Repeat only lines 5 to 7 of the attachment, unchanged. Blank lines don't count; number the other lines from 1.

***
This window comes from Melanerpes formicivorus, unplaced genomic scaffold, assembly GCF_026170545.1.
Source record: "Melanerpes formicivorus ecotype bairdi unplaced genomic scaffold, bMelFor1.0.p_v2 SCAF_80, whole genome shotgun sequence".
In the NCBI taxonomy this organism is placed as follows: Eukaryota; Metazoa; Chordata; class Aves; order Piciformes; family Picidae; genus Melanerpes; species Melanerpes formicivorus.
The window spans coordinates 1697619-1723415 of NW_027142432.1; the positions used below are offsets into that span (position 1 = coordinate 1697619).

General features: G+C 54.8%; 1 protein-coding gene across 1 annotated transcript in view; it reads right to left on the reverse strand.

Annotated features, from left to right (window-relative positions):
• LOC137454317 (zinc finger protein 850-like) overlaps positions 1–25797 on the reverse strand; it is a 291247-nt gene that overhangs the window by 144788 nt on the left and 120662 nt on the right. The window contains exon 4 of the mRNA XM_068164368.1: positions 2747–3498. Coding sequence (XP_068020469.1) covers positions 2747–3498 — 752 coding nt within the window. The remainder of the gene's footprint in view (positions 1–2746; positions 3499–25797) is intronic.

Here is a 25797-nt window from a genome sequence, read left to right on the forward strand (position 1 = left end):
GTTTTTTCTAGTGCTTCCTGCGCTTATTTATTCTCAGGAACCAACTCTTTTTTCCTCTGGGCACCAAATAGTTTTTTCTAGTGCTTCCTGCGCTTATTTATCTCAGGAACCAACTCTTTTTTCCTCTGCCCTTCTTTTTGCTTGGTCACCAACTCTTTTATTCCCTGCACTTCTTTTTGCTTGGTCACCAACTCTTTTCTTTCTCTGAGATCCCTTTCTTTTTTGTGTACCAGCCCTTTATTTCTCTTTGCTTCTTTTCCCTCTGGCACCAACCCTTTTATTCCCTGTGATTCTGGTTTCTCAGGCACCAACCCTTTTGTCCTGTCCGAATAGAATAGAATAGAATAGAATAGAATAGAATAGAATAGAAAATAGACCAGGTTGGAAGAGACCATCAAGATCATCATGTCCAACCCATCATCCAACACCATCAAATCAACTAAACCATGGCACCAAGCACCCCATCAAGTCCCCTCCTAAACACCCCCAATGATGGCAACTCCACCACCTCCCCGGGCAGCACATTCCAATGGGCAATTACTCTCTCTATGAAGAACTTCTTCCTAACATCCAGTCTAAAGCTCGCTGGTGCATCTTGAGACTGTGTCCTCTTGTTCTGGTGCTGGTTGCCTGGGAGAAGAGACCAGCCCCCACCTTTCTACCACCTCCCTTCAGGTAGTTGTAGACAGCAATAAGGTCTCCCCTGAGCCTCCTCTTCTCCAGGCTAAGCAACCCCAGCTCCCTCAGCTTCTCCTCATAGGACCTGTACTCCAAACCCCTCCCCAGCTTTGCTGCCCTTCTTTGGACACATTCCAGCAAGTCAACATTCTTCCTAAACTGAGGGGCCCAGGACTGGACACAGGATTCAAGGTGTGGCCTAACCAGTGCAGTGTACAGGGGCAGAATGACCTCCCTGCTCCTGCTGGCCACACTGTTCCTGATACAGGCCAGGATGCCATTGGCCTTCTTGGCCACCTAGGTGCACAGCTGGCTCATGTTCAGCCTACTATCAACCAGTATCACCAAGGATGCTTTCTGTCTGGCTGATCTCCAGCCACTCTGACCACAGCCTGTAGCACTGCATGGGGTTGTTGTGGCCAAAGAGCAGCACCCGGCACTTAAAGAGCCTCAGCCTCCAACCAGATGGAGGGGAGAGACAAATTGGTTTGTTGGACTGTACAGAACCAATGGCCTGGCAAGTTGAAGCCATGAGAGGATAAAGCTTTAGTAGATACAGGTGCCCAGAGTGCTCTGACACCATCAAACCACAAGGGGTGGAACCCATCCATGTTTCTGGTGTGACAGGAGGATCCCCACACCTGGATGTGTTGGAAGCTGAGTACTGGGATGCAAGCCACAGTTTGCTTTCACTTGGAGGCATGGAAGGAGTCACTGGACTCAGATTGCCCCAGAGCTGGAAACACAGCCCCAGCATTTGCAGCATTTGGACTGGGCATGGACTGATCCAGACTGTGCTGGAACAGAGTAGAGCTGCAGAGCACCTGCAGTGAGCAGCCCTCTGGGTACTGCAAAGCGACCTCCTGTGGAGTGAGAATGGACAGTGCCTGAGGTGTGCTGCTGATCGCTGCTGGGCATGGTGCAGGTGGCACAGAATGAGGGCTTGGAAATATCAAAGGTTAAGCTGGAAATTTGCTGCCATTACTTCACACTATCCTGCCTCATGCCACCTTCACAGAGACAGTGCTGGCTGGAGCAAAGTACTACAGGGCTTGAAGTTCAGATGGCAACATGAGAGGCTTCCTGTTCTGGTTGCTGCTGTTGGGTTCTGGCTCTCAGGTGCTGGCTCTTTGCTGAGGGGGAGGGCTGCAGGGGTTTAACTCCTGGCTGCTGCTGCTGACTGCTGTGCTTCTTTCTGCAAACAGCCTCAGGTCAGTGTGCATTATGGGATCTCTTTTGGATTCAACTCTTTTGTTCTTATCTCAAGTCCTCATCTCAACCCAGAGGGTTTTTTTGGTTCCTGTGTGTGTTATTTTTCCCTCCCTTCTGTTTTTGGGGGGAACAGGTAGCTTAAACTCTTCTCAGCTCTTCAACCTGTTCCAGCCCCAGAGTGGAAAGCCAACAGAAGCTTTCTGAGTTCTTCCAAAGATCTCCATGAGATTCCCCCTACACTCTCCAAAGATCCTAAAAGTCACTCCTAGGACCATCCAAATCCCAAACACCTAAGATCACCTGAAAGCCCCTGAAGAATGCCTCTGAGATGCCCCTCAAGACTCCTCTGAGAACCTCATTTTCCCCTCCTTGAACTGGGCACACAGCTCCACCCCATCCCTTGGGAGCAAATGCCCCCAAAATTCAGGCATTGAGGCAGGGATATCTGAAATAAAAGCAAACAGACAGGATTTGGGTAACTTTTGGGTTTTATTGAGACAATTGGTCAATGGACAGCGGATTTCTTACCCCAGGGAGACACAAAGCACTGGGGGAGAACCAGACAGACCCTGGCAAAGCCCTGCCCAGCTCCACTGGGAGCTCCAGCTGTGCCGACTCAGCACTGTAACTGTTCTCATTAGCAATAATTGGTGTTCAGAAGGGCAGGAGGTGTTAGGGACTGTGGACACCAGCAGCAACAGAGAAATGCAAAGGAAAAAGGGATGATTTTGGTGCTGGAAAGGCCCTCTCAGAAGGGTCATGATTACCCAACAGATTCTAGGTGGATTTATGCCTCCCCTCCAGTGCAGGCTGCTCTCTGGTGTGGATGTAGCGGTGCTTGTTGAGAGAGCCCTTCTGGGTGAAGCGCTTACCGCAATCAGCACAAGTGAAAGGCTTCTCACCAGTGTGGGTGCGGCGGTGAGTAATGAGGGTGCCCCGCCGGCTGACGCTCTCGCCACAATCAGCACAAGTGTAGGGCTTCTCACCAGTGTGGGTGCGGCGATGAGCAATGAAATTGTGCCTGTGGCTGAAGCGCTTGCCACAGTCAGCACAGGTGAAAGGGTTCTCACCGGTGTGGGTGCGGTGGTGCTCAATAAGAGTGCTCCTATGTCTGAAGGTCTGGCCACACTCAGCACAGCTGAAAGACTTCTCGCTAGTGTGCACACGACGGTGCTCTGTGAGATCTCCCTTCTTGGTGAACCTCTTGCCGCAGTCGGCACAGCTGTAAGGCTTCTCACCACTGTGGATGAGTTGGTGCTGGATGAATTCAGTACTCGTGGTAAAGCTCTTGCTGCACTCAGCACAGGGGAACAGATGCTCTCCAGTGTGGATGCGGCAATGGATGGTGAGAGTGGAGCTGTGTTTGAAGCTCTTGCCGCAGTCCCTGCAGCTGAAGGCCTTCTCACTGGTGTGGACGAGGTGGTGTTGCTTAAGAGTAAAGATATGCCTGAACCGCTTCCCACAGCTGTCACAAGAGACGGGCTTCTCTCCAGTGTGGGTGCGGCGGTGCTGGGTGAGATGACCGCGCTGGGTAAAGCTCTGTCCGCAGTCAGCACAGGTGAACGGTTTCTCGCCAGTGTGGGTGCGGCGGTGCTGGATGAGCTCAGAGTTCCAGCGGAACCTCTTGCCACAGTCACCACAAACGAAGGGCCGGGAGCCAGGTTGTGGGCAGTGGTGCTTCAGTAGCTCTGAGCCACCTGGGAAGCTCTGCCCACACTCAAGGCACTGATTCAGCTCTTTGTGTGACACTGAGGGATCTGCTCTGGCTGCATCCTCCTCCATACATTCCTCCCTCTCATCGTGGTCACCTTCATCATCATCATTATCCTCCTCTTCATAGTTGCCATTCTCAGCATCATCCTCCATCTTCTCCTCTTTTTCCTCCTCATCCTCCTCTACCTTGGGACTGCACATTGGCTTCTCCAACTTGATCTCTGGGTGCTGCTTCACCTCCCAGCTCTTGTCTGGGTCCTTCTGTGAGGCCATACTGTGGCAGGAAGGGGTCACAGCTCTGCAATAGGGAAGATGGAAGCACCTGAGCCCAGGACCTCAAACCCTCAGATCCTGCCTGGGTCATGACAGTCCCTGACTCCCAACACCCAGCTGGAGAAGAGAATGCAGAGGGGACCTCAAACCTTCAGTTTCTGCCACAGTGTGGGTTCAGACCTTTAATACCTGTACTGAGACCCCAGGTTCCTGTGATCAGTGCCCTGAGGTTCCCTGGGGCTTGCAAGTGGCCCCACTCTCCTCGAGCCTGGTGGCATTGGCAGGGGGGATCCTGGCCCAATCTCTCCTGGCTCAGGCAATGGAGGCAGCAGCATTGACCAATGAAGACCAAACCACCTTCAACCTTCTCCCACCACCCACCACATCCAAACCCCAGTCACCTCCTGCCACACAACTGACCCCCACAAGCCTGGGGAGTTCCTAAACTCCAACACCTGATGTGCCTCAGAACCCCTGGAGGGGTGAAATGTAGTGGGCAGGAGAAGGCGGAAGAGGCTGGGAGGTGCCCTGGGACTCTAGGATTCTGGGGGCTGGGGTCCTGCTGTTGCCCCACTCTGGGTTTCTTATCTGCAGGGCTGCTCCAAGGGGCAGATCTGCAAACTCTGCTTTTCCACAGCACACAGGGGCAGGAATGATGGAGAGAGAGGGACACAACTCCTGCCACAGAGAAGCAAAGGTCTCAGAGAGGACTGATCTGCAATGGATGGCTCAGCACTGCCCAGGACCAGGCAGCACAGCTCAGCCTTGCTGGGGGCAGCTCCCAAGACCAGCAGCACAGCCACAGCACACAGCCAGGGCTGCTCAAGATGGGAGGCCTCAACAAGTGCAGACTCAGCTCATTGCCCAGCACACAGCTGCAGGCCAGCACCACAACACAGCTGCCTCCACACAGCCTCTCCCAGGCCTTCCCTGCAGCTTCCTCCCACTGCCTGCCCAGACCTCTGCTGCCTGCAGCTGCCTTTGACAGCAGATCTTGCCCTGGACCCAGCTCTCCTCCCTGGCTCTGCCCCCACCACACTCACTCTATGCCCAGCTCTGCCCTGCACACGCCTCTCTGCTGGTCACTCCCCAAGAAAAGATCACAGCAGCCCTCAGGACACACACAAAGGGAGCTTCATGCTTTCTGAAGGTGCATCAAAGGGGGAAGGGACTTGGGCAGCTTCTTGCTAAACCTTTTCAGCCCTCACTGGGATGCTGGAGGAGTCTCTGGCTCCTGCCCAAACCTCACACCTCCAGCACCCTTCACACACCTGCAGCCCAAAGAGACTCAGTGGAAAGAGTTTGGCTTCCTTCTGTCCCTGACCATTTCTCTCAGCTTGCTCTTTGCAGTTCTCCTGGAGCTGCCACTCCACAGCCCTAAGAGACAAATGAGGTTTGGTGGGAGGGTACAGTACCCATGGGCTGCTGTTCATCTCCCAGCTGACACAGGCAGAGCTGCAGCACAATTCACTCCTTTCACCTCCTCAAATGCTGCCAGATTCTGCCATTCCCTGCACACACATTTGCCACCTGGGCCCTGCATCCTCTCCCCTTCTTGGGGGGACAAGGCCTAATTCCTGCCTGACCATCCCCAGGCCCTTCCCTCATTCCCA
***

General features: G+C 54.8%; 1 protein-coding gene across 1 annotated transcript in view; it reads right to left on the reverse strand.

Annotated features, from left to right (window-relative positions):
• LOC137454317 (zinc finger protein 850-like) overlaps positions 1–25797 on the reverse strand; it is a 291247-nt gene that overhangs the window by 144788 nt on the left and 120662 nt on the right. The window contains exon 4 of the mRNA XM_068164368.1: positions 2747–3498. Coding sequence (XP_068020469.1) covers positions 2747–3498 — 752 coding nt within the window. The remainder of the gene's footprint in view (positions 1–2746; positions 3499–25797) is intronic.